I use it as a spring “cleanse” that might be good for my kidneys but just tastes wonderful, and excites my need to get the most out of the plants around me. As I weed it out of my garden, I set it aside to be washed and then stuffed into a jar filled with fresh water and throw it into the fridge.

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Twenty-four hours later, we have a refreshing sticky weed infusion that tastes like spring green. It thickens the water a little, too, (or maybe I’m just imagining that) making it feel silky on its way down.

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Drink Your Sticky Weed © Liesl Clark

 

This Homemade Citrus Power Cleaner Works

We have hard water in these parts, which means that whenever it sits around, like at the base of a water faucet, you get calcium/mineral buildup. Here’s what ours looked like a few hours ago. Ew!

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Thanks to some homemade citrus vinegar that I made last month, I now have a power cleaner that’ll cut through the boilerplate mineral deposits found around our sinks, shower, and bathtub.

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This mineral deposit is hard and sticks like glue.

First, to make the citrus cleaner, just throw your orange peels into a mason jar and pour in some distilled white vinegar to cover the orange rind. Keep adding orange peels until the jar is filled, adding vinegar to totally cover over the peels.

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Screw a lid on the jar, and let it sit for a month with all of the peels totally submerged. Remove the orange peels and the remaining liquid is your all-purpose citrus cleaner that’ll work wonders in your home.

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I dilute it with water 1:1 into a spray bottle and use it wherever I’m cleaning: countertops, windows, ovens and stoves, bathrooms. But the kitchen sink faucet was where I hit paydirt. This stuff cut through that mineral deposit and enabled me to get my faucet back to looking like new.

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Just spray the 1:1 solution on your affected area and let it set for a few minutes and rub off.

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I had to repeat this several times, but it eventually removed the white caked-on material.IMG_4494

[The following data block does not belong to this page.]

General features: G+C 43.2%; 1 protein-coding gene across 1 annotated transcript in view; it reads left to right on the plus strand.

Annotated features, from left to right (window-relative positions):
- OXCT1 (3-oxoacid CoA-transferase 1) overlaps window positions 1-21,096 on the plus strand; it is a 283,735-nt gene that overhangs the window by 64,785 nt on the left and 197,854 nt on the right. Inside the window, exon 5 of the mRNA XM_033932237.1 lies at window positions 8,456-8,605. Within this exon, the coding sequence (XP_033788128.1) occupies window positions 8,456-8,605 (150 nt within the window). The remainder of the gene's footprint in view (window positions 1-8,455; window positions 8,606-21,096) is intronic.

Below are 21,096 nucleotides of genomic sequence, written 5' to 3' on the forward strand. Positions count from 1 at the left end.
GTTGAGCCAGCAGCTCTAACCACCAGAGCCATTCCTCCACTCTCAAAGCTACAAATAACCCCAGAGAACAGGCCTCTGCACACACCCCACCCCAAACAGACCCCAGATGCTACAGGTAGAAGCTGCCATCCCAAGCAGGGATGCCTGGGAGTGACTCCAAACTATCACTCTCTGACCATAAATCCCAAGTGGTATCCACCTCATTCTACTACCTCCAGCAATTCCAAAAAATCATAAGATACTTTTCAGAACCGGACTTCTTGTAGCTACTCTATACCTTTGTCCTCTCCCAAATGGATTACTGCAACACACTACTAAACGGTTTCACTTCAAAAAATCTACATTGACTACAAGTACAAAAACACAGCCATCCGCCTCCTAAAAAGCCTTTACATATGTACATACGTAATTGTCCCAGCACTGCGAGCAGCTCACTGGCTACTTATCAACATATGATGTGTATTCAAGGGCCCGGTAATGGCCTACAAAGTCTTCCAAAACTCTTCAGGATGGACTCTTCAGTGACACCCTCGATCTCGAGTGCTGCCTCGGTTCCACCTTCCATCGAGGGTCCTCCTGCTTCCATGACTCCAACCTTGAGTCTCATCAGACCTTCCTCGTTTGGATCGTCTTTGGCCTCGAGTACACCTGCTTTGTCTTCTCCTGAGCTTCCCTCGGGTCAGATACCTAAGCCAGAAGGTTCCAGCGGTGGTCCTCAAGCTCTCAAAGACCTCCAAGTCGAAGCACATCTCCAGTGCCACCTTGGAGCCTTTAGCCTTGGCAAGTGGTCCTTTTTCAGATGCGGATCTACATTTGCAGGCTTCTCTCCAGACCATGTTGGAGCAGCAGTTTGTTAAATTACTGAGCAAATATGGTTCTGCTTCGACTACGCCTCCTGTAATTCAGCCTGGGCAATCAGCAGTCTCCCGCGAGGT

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So the next time you eat an orange, just save those peels, stuff them into a jar and cover with white vinegar, adding more peels and vinegar until the jar is full. After a month, you’ll have a citrus cleaner ready for your toughest jobs.

How To Do A Classroom Waste Audit

By Liesl Clark and Rebecca Rockefeller

Conducting a classroom waste audit is a hands-on way for kids to learn how to reduce their waste at school. Whether kindergarteners or highschoolers, waste audits resonate with students of all ages because everyone handles trash on a daily basis. Zero waste in schools takes commitment from both teachers and students and we’d like to be your hub for learning the process and obtaining the tools necessary to make your waste audits a success. This simple guide is an easy resource to get you started with waste audits in your classrooms or schools in your community. If you have any questions or need any further resources, don’t hesitate to contact us at Trash Backwards, and the following video is to inspire you to get into classrooms, have fun, and teach students these simple steps to school waste reduction!

If you’re not a teacher, you’ll first need to obtain permission from the school to do your audit. Meet with the school’s principal or director and pitch the idea. If you have to get permission for a larger body, like a school board, here’s a sample letter you can edit to make the formalities easy for you.

Materials Needed:

1 Tarp for the floor or plastic table cloths to cover tables

1 Scale

2 Buckets with the tare weight written on their sides

Paper and Sharpies for making 2 charts

Small signs for “compost,” “recycling,” “reuse,” and “landfill.”

10 Simple Steps

1) Save 1 days’-worth of classroom trash, including food waste.

2) Tell your personal story about why you’ve discovered how important it is to reduce waste. You can do  a slideshow, showing the students pictures of their landfill, how a landfill (or incinerator) works, how far away it is, and how trash is transported there. We have a movie about how our children discovered plastics washing up on their beaches that you can download or play off the web here as a teaching tool, showing how kids can take action, learn where the ocean plastics are coming from, and what they can do about it.

3) Weigh your recyclables and trash separately.

4) Spread it all out on a tarp.

5) Have the students separate all items into discreet piles next to their appropriate signs: “Compost,” “recycling,” “reuse,” and “landfill.”